A Short History of the Fire Brigade in Nottingham 

fire crew.jpg (40397 bytes)

The first serious attempt to grapple with the problem of fire-fighting followed the Great Fire of London in 1666, although some attempt had been made earlier than this, and as far back as 21 B.C., it is known that “Large Bands” of people were organized to fight fires.

There is ample evidence to indicate that the “siphos” or squirt was probably the earliest type of appliance used for pumping water on to a fire, and its principles are, of course, in use today.

fire horses 2.jpg (46687 bytes)             fire horses.jpg (63250 bytes)

Up to the time of the Great Fire of 1666, medieval walled cities were the prey of fire, and it was undoubtedly difficult to fight a fire which gained a hold in towns of narrow streets, where timber houses jostled and overlapped each other, and most of London was burned down in both the 12th and 13th centuries.

Late in the 17th century “Fire Offices” (Insurance Companies) were formed, and ran their own Brigades, and about 1833, a number of these offices amalgamated to form larger brigades instead of many small ones.  The insignia of these offices was a Fire Mark, some of which may still be seen on certain old buildings in the City.

bedford dennis.jpg (31258 bytes)           fire crew-hose.jpg (57834 bytes)

The earlier types of fire engines were manual pumps operated by hand or foot, and in the early part of the 19th century steam fire engines were introduced, and contained in use until 1910, when motorized units began to appear.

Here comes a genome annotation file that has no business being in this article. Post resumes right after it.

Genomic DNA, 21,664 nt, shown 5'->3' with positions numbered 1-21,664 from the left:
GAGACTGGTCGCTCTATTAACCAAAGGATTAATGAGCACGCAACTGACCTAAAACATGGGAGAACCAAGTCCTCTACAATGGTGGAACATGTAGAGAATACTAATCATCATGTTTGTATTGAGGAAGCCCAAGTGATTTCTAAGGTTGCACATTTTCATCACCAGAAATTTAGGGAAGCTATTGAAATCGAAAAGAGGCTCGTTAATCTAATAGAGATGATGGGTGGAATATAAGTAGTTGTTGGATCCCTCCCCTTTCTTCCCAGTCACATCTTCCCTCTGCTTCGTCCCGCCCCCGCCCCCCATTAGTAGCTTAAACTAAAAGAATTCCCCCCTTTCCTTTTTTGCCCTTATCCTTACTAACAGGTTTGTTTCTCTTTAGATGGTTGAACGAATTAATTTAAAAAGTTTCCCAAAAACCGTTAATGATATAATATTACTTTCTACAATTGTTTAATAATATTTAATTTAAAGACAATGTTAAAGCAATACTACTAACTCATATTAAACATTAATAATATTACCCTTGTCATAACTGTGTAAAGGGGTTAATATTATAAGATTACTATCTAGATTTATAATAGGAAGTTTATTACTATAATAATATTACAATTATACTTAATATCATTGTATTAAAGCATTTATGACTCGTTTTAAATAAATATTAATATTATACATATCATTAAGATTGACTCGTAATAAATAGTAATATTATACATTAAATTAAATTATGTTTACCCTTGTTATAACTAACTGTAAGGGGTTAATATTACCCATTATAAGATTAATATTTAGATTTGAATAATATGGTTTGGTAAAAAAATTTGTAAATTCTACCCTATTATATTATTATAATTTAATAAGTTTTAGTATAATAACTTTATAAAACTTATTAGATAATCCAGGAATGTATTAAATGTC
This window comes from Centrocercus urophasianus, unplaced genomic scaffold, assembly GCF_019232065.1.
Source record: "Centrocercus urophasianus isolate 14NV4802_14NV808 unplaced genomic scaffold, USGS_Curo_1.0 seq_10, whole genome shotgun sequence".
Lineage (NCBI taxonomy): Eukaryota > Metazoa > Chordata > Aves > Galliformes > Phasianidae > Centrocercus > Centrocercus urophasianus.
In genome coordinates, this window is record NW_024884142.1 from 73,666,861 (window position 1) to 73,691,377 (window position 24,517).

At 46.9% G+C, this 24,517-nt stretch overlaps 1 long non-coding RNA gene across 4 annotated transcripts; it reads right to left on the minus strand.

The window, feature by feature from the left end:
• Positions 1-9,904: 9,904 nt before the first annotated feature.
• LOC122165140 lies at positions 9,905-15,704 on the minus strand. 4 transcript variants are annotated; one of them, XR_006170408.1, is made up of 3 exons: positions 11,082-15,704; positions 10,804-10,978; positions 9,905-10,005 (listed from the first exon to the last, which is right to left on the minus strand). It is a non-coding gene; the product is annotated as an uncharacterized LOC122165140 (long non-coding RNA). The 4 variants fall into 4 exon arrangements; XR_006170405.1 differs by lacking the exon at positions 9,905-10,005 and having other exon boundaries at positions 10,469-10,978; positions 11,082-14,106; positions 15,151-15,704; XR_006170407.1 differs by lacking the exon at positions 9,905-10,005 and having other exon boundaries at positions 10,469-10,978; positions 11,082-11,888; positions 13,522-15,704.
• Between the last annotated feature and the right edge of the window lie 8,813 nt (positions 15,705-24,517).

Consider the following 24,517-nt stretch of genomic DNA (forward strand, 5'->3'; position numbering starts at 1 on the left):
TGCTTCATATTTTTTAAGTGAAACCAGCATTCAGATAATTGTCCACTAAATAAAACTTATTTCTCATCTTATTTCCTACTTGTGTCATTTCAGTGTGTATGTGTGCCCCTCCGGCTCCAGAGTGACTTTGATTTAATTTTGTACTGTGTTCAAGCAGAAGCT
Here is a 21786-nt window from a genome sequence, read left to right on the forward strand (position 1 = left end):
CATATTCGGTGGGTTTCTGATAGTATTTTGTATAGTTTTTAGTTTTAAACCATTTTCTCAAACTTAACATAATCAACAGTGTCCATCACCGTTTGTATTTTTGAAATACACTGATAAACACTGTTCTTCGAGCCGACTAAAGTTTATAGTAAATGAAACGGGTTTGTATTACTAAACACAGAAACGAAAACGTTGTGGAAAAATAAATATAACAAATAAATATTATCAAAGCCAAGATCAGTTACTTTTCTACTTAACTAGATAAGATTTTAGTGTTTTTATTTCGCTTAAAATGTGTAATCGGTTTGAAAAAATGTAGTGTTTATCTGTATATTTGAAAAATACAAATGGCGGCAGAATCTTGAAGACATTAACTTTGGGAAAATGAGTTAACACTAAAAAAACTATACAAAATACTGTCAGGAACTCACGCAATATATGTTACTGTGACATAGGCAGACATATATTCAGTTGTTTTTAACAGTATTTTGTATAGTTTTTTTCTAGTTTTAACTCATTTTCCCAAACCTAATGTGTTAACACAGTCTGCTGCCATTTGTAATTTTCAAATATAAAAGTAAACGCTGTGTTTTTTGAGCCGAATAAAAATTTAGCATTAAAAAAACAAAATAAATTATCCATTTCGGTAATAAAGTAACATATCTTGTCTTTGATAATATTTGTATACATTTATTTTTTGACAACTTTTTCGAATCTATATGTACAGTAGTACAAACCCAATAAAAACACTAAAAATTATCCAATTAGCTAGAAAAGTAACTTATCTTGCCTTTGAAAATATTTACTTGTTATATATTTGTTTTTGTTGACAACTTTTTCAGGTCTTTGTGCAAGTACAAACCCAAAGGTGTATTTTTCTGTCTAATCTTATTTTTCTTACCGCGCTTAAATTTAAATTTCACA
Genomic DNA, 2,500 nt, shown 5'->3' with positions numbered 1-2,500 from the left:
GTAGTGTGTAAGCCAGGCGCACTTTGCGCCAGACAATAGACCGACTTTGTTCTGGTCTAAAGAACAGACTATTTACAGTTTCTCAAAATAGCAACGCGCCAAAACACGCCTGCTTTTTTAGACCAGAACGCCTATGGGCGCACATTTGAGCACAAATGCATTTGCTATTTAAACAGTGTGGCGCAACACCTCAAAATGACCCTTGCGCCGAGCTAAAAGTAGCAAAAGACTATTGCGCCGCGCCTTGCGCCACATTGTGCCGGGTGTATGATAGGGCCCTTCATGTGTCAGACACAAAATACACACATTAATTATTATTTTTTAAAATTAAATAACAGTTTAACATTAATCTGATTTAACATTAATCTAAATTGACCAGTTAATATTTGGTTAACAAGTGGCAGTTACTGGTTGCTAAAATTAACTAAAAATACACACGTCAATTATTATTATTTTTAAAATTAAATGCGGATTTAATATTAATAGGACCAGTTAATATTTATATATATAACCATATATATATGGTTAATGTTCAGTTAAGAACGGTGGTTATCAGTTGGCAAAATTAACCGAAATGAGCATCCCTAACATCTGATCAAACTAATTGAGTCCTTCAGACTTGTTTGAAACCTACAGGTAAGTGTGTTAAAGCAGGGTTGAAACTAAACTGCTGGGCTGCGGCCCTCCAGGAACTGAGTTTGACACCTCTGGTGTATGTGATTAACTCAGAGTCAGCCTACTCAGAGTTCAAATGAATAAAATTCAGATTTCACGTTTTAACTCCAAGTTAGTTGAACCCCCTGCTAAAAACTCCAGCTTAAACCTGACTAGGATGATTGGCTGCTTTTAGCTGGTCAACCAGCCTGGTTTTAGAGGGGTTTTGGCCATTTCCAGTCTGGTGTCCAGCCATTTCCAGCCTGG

The first fire alarm “system” in Nottingham was a “watch of 50 women” who paraded the town all night, and in the latter part of the 17th century attempts were made at fire prevention, when bakers could keep no more than a specified amount of gorse in their yard or near the building.

The first serious attempt to form a Fire Service in the City was in 1724, although  engines were provided in the City in 1692 and 1706, being kept first at St. Mary’s Church and later at “Monday Cross”.

old fire gates.jpg (40986 bytes)

The first place built specially as a Fire Station was in St. John Street in 1839; the next in 1888, in the rear of the existing Guildhall, and the most recent, the present station at Shakespeare Street opened in 1940 but due to the war never had an opening ceremony.

002_nr-246471_small1.jpg (12885 bytes)

The Fire Brigade today operates within the framework of the City and County Council controlled by the Combined Fire Authority to whom the Chief Fire Officer is responsible.

The most modern appliances and equipment are maintained in the Brigade.

Firefighting Today 

The Nottinghamshire Fire and Rescue Service has 25 Fire Stations and about 1,000 staff, both operational and non-uniformed.  The Brigade attend over 16,000 incidents every year and provide a service for the whole of the community of Nottinghamshire.

The Nottinghamshire Fire and Rescue Service have 46 Pumping Appliances, 1 Hydraulic Platform, 2 Incident Support Units, 4 Rescue Tenders, 3 Four Wheel Drive Vehicles, a Control Unit, 1 Water Carrier and 2 Turntable Ladders.

The Command and Control Centre of the Brigade is located at Brigade Headquarters in Arnold.  It uses the latest computer technology to ensure that all emergencies are dealt with quickly and efficiently.